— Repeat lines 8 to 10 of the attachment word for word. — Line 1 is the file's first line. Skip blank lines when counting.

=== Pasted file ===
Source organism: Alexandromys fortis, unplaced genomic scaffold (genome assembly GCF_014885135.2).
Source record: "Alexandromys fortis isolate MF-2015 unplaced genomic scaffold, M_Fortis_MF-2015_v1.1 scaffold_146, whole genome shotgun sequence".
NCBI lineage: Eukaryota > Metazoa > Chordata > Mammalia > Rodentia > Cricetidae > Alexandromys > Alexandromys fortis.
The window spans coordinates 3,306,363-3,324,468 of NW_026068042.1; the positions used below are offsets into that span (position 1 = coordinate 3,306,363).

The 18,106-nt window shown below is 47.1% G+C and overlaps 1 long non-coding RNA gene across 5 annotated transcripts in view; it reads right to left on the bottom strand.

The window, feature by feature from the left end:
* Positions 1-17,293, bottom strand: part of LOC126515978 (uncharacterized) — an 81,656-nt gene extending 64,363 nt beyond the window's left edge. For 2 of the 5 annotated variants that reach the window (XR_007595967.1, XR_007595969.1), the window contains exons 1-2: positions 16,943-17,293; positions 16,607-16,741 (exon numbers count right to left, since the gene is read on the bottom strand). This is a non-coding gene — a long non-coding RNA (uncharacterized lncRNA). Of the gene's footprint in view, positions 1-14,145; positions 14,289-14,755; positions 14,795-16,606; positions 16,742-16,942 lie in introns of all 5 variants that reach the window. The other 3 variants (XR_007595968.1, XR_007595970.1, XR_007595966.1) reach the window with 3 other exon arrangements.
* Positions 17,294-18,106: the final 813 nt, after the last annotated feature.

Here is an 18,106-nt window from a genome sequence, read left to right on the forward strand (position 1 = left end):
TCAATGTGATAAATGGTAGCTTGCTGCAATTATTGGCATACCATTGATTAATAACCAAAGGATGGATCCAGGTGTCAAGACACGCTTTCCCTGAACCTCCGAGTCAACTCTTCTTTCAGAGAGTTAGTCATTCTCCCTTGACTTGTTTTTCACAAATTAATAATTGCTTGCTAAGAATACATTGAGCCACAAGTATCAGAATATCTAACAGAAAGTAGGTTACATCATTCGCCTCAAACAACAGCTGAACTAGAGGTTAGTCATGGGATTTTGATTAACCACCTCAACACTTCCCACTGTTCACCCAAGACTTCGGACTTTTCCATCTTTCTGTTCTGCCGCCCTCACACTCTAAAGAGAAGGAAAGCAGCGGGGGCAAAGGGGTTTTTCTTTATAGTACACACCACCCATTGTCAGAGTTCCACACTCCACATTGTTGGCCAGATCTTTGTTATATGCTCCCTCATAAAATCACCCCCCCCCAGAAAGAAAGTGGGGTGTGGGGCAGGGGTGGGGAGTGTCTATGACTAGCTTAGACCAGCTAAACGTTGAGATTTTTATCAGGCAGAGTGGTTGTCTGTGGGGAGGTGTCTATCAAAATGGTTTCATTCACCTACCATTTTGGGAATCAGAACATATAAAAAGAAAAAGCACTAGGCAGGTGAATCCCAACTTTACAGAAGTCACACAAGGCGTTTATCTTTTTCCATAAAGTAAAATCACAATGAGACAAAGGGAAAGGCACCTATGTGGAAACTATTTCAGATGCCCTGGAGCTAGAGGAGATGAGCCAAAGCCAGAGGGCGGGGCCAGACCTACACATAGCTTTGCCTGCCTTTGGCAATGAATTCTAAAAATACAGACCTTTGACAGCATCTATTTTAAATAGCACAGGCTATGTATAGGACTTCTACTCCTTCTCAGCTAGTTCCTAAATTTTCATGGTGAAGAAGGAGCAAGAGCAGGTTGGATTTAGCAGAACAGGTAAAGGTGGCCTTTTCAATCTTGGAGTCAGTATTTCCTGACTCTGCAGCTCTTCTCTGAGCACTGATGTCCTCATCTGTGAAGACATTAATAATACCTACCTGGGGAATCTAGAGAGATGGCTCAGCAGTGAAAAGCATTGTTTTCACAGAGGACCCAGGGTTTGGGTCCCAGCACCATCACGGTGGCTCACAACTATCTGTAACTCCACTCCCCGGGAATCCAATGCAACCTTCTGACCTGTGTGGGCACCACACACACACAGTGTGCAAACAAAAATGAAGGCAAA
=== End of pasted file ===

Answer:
* Positions 17,294-18,106: the final 813 nt, after the last annotated feature.

Here is an 18,106-nt window from a genome sequence, read left to right on the forward strand (position 1 = left end):
TCAATGTGATAAATGGTAGCTTGCTGCAATTATTGGCATACCATTGATTAATAACCAAAGGATGGATCCAGGTGTCAAGACACGCTTTCCCTGAACCTCCGAGTCAACTCTTCTTTCAGAGAGTTAGTCATTCTCCCTTGACTTGTTTTTCACAAATTAATAATTGCTTGCTAAGAATACATTGAGCCACAAGTATCAGAATATCTAACAGAAAGTAGGTTACATCATTCGCCTCAAACAACAGCTGAACTAGAGGTTAGTCATGGGATTTTGATTAACCACCTCAACACTTCCCACTGTTCACCCAAGACTTCGGACTTTTCCATCTTTCTGTTCTGCCGCCCTCACACTCTAAAGAGAAGGAAAGCAGCGGGGGCAAAGGGGTTTTTCTTTATAGTACACACCACCCATTGTCAGAGTTCCACACTCCACATTGTTGGCCAGATCTTTGTTATATGCTCCCTCATAAAATCACCCCCCCCCAGAAAGAAAGTGGGGTGTGGGGCAGGGGTGGGGAGTGTCTATGACTAGCTTAGACCAGCTAAACGTTGAGATTTTTATCAGGCAGAGTGGTTGTCTGTGGGGAGGTGTCTATCAAAATGGTTTCATTCACCTACCATTTTGGGAATCAGAACATATAAAAAGAAAAAGCACTAGGCAGGTGAATCCCAACTTTACAGAAGTCACACAAGGCGTTTATCTTTTTCCATAAAGTAAAATCACAATGAGACAAAGGGAAAGGCACCTATGTGGAAACTATTTCAGATGCCCTGGAGCTAGAGGAGATGAGCCAAAGCCAGAGGGCGGGGCCAGACCTACACATAGCTTTGCCTGCCTTTGGCAATGAATTCTAAAAATACAGACCTTTGACAGCATCTATTTTAAATAGCACAGGCTATGTATAGGACTTCTACTCCTTCTCAGCTAGTTCCTAAATTTTCATGGTGAAGAAGGAGCAAGAGCAGGTTGGATTTAGCAGAACAGGTAAAGGTGGCCTTTTCAATCTTGGAGTCAGTATTTCCTGACTCTGCAGCTCTTCTCTGAGCACTGATGTCCTCATCTGTGAAGACATTAATAATACCTACCTGGGGAATCTAGAGAGATGGCTCAGCAGTGAAAAGCATTGTTTTCACAGAGGACCCAGGGTTTGGGTCCCAGCACCATCACGGTGGCTCACAACTATCTGTAACTCCACTCCCCGGGAATCCAATGCAACCTTCTGACCTGTGTGGGCACCACACACACACAGTGTGCAAACAAAAATGAAGGCAAA